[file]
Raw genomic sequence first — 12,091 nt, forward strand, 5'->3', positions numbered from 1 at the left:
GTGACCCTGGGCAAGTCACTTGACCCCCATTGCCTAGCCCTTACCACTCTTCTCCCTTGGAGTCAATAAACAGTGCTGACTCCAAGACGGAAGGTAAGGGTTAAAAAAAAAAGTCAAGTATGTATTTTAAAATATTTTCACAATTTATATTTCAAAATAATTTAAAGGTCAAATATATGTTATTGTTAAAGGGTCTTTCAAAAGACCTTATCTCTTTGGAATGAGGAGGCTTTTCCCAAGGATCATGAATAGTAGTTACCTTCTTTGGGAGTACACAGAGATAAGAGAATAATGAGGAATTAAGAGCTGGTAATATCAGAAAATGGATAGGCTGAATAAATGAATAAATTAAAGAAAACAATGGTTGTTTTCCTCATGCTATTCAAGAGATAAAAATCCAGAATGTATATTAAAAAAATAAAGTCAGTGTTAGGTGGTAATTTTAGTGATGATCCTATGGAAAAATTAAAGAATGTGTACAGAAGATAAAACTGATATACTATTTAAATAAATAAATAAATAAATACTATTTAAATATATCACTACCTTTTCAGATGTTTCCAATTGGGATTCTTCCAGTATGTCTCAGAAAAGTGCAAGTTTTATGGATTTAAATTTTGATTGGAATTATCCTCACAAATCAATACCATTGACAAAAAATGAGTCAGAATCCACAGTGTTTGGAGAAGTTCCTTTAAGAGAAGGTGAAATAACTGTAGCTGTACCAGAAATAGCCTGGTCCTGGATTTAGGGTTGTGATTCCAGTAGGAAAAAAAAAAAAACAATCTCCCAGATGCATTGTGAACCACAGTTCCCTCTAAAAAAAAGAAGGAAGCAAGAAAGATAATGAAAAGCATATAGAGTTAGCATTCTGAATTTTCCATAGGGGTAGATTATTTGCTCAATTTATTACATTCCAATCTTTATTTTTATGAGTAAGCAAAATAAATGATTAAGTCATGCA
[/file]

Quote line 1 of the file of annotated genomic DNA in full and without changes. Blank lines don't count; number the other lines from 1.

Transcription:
Raw genomic sequence first — 12,091 nt, forward strand, 5'->3', positions numbered from 1 at the left: